13. Dev permalink
    June 11, 2009 8:50 pm

    Thanks once again for the well researched post. Agree completely with your take on this matter.

  14. vasudev permalink
    June 11, 2009 11:24 pm

    ‘democracy in diversity’ is best suited only for a poor india. for a richer and more developed india democracy would shatter peace. becoming overall economically improved creates as much of a disbalance as being ‘mass poor few rich’. both are stages of shock. being suddenly recognised and famed throws a beggar into confusion. whatever happens then to his being is as a result of confusing signals his brain emanates.

    • vasudev permalink
      June 12, 2009 8:51 pm

      no comments?

      well…the type of cranky half said things that i say only vivek can understand.

      vivek…did i do the bull?

  15. June 12, 2009 9:46 am

    Nita, India today is possibly the most violent society on this planet. I doubt this survey assessed violence in rural India, this video will give you some idea of the physical and psychological violence that goes on in our villages,

    One must keep in mind that this kind of violence against the oppressed people of India might be the result of their increasing protests and their political emergence.

    India’s society is in some kind of transition, its difficult to say just how things will turnout.

    In comparison to other countries, you must consider the magnitude and duration of gratuitous violence that European societies (Wars, ethnic cleansing of Jews, ethnic cleansing of Bosnian Muslims) and East Asian societies (Chinese civil war, Japan in WW 2, Korean war and Vietnam war) have undergone in the last century. Conflict in India has been of relatively smaller scale but seems to be spreading over a longer duration.

    • June 12, 2009 9:12 pm


      i am unable to open that file. but i can relate an incident.

      last week,while travelling by taxi from jamshedpur to ranchi i saw the maximum number of naked female upper crests than i could hope to see ever. all on roadside villages with mud huts.

      i saw coal and piles of coal dust on the roadside (driver tells me it is a pilferage which is known to the govt)

      the driver stopped only once along the way (at a kali temple) and after that he did not bow to my commands to stop! for beautiful views or painful pees. said both would be interfered by the naxalites. while i was seeing only peaceful countryside flash-by he was seeing only drains and bushes full of cluster bombs and maoists! reminded me of the vietcong!

  16. June 12, 2009 12:18 pm

    Amit, I tend to agree with what you say because I too have noticed that people tend to find justification and reasons for reacting violently. To react violently towards innocent people is not self defense, it’s criminal behavior and it’s shocking that even educated people want to find reasons for attacks on innocents. Today anyone can be a target. It’s senseless to find reasons for attacking innocent people and I agree that it is is a law and order problem. There are enough violent people in society and they will clutch at any reason to be violent and they get the support of a silent cowardly majority whose cause they espouse. And the law turns a blind eye. That is why in India there is no respect for the law. The law is not impartial and worse, it is weak.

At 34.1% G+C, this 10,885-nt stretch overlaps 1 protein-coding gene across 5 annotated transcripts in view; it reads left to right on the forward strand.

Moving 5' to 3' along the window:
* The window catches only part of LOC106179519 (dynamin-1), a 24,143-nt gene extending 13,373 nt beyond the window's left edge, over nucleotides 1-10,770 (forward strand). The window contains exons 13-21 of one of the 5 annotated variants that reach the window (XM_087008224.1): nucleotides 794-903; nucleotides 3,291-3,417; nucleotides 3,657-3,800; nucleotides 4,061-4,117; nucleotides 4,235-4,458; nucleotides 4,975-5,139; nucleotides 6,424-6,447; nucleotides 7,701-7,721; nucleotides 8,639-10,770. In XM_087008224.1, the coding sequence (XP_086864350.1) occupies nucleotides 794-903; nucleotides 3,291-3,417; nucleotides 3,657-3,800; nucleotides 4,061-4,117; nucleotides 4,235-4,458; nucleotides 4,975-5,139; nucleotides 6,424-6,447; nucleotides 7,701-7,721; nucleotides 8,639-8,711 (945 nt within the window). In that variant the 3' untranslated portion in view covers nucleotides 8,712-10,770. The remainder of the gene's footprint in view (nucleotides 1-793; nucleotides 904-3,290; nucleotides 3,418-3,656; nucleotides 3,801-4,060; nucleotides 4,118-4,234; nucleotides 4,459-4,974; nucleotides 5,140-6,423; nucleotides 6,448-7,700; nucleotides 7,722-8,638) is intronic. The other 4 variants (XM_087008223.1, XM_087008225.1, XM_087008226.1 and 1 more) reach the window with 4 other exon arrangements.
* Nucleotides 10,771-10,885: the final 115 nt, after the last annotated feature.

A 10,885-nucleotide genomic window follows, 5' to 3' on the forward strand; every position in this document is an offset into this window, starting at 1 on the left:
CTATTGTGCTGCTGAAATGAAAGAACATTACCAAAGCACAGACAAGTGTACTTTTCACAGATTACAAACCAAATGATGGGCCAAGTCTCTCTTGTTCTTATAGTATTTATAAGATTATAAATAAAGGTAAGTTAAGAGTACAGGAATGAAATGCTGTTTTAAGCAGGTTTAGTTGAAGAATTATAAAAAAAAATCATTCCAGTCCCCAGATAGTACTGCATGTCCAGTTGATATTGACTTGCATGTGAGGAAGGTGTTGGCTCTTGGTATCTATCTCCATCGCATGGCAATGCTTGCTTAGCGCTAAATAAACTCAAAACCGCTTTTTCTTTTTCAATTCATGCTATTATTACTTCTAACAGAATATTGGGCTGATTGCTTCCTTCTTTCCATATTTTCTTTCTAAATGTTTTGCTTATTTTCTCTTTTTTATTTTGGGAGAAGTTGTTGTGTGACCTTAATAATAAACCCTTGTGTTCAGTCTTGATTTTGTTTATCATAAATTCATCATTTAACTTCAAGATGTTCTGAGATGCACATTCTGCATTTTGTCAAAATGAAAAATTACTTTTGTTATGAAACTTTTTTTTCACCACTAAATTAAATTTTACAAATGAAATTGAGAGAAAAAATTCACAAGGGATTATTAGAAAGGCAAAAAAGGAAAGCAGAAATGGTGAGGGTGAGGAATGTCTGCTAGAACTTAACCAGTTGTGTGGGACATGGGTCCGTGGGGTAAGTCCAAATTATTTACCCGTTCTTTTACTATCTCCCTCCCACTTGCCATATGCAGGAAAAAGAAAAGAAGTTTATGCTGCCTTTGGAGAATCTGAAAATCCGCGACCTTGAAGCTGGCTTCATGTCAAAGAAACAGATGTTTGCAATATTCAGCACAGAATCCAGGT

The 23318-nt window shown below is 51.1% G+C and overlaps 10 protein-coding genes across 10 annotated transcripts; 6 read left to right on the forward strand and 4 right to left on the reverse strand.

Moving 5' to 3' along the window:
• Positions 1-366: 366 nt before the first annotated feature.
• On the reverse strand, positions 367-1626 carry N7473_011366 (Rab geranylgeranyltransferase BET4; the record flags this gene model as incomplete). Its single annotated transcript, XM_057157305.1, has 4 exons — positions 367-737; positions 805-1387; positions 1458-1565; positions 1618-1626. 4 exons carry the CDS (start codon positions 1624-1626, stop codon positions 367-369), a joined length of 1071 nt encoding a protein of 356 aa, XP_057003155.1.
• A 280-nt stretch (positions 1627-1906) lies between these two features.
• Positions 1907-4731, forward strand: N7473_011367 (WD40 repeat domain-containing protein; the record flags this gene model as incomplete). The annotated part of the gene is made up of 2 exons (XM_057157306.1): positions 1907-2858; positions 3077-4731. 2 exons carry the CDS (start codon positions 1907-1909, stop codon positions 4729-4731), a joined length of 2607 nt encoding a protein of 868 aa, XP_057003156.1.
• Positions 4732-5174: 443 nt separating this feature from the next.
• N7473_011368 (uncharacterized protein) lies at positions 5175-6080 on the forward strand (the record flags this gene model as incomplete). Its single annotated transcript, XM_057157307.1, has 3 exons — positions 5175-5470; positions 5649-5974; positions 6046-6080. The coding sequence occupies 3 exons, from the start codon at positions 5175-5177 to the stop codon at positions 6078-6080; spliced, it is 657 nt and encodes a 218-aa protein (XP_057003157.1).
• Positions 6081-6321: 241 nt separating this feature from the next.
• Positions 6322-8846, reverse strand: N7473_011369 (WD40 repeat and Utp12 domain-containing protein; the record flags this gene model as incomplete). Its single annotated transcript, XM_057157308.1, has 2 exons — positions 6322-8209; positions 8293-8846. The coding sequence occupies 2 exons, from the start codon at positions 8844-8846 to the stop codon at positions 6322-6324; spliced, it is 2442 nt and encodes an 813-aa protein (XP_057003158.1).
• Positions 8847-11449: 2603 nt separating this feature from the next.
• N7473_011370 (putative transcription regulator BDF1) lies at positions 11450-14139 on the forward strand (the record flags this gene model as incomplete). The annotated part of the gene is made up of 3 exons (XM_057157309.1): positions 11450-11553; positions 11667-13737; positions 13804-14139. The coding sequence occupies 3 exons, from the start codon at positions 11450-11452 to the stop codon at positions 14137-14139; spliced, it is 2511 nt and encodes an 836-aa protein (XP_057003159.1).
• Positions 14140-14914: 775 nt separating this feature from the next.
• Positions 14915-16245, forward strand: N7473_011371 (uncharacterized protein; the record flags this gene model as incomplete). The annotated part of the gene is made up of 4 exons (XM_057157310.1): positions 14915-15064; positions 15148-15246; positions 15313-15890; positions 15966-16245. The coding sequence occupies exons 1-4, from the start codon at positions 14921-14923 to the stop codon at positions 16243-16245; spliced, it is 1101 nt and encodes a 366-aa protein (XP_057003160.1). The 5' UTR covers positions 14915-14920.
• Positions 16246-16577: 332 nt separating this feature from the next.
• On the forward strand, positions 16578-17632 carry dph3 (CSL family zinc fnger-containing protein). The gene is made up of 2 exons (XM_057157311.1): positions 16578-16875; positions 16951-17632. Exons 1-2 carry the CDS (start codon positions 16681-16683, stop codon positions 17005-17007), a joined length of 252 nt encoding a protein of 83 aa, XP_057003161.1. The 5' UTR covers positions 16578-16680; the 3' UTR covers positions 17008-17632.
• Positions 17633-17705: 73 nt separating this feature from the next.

Dev, you are welcome.

    Vinod, there are a lot of things that need to be corrected in our society. We are doing it bit by bit.

    vasudev, I don’t think it is necessary that a democracy leads to a wide gap between the poor and the rich. In any case India has to work towards closing this gap.

    rags, I think you have made a pertinent point. Maybe I am wrong, but I tend to think that there is some truth in what you write. In Indian history I know for a fact that we play down the atrocities committed by the British and glorify their :”Lords” and “kings and queens.” I am not so sure about Mughal history because I have spoken to Muslims who feel that too much is told about the cruel Mughal kings and the damage they did and less a about the good kings. Not knowing the real truth I cannot say who is right.

    Vikram, when you say that “India today is possibly the most violent society on this planet” my heart did lurch a little. I was trying to think of examples which could contradict you, but I realise that if we talk of the civilized world, you are right. We are extremely violent and when I wrote in my post that I was protected from crime and gender violence I guess I should have added that I was protected from caste violence too. There are two Indias. One for us. One for them. And now I think the two Indias are meeting.

    • June 12, 2009 6:58 pm

      “I am not so sure about Mughal history because I have spoken to Muslims who feel that too much is told about the cruel Mughal kings and the damage they did and less a about the good kings.”